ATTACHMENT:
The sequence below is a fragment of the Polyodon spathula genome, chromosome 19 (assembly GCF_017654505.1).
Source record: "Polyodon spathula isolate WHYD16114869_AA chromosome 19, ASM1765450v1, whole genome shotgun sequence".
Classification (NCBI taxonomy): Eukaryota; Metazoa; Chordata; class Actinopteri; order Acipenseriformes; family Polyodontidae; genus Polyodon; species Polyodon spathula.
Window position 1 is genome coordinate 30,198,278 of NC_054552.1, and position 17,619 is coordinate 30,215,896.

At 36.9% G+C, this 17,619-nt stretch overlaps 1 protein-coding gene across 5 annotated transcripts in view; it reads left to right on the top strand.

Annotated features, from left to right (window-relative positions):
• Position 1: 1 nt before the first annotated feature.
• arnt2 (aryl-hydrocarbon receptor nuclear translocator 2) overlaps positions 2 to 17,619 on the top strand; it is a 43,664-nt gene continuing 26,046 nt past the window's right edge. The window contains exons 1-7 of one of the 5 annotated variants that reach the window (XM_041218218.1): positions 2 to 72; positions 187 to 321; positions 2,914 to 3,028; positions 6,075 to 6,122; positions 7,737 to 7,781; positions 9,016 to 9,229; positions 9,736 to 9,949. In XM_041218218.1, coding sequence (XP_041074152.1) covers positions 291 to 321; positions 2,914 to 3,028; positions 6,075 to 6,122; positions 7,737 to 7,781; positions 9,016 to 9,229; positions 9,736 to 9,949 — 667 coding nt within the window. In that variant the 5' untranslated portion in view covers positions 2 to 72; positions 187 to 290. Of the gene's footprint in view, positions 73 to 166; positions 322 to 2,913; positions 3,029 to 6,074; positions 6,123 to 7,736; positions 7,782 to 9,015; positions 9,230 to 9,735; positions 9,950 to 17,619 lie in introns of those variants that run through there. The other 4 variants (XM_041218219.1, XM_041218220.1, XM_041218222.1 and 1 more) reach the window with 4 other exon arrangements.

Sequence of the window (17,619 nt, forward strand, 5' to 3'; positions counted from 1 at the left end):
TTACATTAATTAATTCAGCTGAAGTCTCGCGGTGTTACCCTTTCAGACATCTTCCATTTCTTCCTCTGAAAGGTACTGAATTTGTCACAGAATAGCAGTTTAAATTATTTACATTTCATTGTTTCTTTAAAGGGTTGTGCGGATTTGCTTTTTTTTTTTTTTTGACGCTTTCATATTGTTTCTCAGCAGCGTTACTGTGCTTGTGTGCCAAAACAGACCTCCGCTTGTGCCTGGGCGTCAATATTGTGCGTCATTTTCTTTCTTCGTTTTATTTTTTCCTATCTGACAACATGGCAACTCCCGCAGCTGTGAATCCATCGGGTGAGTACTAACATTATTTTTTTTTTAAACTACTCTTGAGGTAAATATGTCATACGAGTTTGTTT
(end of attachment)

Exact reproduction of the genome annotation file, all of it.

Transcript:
The sequence below is a fragment of the Polyodon spathula genome, chromosome 19 (assembly GCF_017654505.1).
Source record: "Polyodon spathula isolate WHYD16114869_AA chromosome 19, ASM1765450v1, whole genome shotgun sequence".
Classification (NCBI taxonomy): Eukaryota; Metazoa; Chordata; class Actinopteri; order Acipenseriformes; family Polyodontidae; genus Polyodon; species Polyodon spathula.
Window position 1 is genome coordinate 30,198,278 of NC_054552.1, and position 17,619 is coordinate 30,215,896.

At 36.9% G+C, this 17,619-nt stretch overlaps 1 protein-coding gene across 5 annotated transcripts in view; it reads left to right on the top strand.

Annotated features, from left to right (window-relative positions):
• Position 1: 1 nt before the first annotated feature.
• arnt2 (aryl-hydrocarbon receptor nuclear translocator 2) overlaps positions 2 to 17,619 on the top strand; it is a 43,664-nt gene continuing 26,046 nt past the window's right edge. The window contains exons 1-7 of one of the 5 annotated variants that reach the window (XM_041218218.1): positions 2 to 72; positions 187 to 321; positions 2,914 to 3,028; positions 6,075 to 6,122; positions 7,737 to 7,781; positions 9,016 to 9,229; positions 9,736 to 9,949. In XM_041218218.1, coding sequence (XP_041074152.1) covers positions 291 to 321; positions 2,914 to 3,028; positions 6,075 to 6,122; positions 7,737 to 7,781; positions 9,016 to 9,229; positions 9,736 to 9,949 — 667 coding nt within the window. In that variant the 5' untranslated portion in view covers positions 2 to 72; positions 187 to 290. Of the gene's footprint in view, positions 73 to 166; positions 322 to 2,913; positions 3,029 to 6,074; positions 6,123 to 7,736; positions 7,782 to 9,015; positions 9,230 to 9,735; positions 9,950 to 17,619 lie in introns of those variants that run through there. The other 4 variants (XM_041218219.1, XM_041218220.1, XM_041218222.1 and 1 more) reach the window with 4 other exon arrangements.

Sequence of the window (17,619 nt, forward strand, 5' to 3'; positions counted from 1 at the left end):
TTACATTAATTAATTCAGCTGAAGTCTCGCGGTGTTACCCTTTCAGACATCTTCCATTTCTTCCTCTGAAAGGTACTGAATTTGTCACAGAATAGCAGTTTAAATTATTTACATTTCATTGTTTCTTTAAAGGGTTGTGCGGATTTGCTTTTTTTTTTTTTTTGACGCTTTCATATTGTTTCTCAGCAGCGTTACTGTGCTTGTGTGCCAAAACAGACCTCCGCTTGTGCCTGGGCGTCAATATTGTGCGTCATTTTCTTTCTTCGTTTTATTTTTTCCTATCTGACAACATGGCAACTCCCGCAGCTGTGAATCCATCGGGTGAGTACTAACATTATTTTTTTTTTAAACTACTCTTGAGGTAAATATGTCATACGAGTTTGTTT